Considering the very serious consequences of losing financial data in the cloud - both fiduciary and regulatory - it’s easy to see why if anyone needs their data backed up and secure, it’s the Chief Financial Officer.
While CFO’s are probably not too thrilled about storing sensitive data in cloud applications, things aren’t going to change. Companies use Salesforce to create reports and then share those reports throughout the company. Google Docs helps companies collaborate across teams and geographies and at one point a company’s financial information will wind up in these cloud apps.
So, why should a modern day CFO care about cloud-to-cloud backup? (See our own personal example.)
Lost data equals lost dollars; the question is the exchange rate
Frankly, it is almost impossible to put a general dollar figure of the intrinsic value of business data because so much of it is unpredictable. Losing a single Gmail message may not prove harmful—unless that precise message happened to include an addendum to a contract that is needed for the meeting your CEO is in right now. Suddenly, the loss of that Gmail message is now equal to the dollar value of that contract, but building a risk model around this scenario is pretty challenging.
What can be predicted is the amount of time spent recreating lost data which basically comes down to this: (Hours spent creating data) x (Employee hourly compensation) x (Frequency of data loss) = Value of lost data. If the value of the cloud data you expect to lose is higher than the cost of cloud to cloud backup, you should buy the backup.
Financial data is the most shared (and the least safe)
The vast majority of data in Salesforce could be considered financial data. Among the most shared items in Google Apps are collaborative spreadsheets used to track sales and financial data. The appeal of cloud based productivity solutions is that everyone involved in driving or tracking your company’s transactions can input data at the same time into the same system, enabling real-time analysis of your organization’s fiscal health.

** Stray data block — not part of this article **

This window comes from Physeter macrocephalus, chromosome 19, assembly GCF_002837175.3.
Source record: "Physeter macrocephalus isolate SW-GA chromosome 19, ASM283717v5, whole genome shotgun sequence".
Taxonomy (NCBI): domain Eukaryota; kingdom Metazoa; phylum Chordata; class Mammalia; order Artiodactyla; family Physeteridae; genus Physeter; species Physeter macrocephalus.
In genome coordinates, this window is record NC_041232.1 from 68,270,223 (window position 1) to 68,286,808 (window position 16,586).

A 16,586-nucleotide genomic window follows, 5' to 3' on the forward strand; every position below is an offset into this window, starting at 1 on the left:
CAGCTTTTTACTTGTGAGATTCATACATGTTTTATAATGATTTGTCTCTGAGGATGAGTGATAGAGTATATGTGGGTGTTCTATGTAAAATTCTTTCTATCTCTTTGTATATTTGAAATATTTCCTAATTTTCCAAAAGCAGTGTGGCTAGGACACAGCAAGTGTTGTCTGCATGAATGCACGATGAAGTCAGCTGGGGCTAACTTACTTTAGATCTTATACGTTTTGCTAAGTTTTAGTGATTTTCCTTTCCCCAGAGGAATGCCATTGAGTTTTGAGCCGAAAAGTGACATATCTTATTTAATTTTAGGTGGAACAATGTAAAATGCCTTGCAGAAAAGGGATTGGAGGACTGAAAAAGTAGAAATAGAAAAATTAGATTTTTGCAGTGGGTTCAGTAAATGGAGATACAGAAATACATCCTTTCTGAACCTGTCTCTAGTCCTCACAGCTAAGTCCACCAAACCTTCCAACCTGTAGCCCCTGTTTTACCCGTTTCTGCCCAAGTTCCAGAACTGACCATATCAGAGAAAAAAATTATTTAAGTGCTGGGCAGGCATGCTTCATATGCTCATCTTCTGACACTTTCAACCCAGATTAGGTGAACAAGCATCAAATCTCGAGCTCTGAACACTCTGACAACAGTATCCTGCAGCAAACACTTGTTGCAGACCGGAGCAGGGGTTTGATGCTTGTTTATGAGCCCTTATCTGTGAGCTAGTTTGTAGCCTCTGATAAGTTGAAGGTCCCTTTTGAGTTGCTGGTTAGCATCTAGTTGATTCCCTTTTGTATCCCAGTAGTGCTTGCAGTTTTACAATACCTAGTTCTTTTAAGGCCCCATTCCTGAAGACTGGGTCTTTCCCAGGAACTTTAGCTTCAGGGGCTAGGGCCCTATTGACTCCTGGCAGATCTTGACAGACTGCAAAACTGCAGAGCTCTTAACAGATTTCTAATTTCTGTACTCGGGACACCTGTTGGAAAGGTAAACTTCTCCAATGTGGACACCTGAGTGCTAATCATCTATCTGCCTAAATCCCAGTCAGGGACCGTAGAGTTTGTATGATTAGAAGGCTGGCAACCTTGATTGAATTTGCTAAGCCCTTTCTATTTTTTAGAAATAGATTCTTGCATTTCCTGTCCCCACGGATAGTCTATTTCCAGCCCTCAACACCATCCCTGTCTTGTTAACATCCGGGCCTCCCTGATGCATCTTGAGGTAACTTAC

Of course, that also means that every single one of those employees has direct access to your financial data, and the power to alter it. If user error is the unpreventable problem, financial data is the playground where user error has the most chance to occur, simply by virtue of enduring the most users making the most changes.
For CFO’s, the equation is simple: Cloud-based financial data needs a cloud-based backup, period.
Protecting your cloud investment
The only thing worse than paying for software you don’t use is having to pay for it twice: once when you adopt it, and again when you have to roll it back. The CFO’s job is to help avoid that kind of figurative double taxation.
Plenty of cloud migrations have failed—with plenty of dollars lost to systems integrators, trainers and consultants (to say nothing of lost employee productivity)—because data was corrupted or destroyed soon after switching from on-premise systems to the cloud. New users are the most error-prone, and thus the early days of your cloud migration—before your CIO has acknowledged the need for cloud to cloud backup—are when you’re most likely to lose cloud data to user error.
As CFO, your best tactic to protect your cloud investment is to ensure your company doesn’t have to write it off and pay to move back to expensive on-premise hardware and software. The best way to avoid a reverse migration is for smart CFOs (like you) to demand cloud to cloud backup.
For more on why your entire executive team needs to adopt cloud to cloud backup, download the eBook below: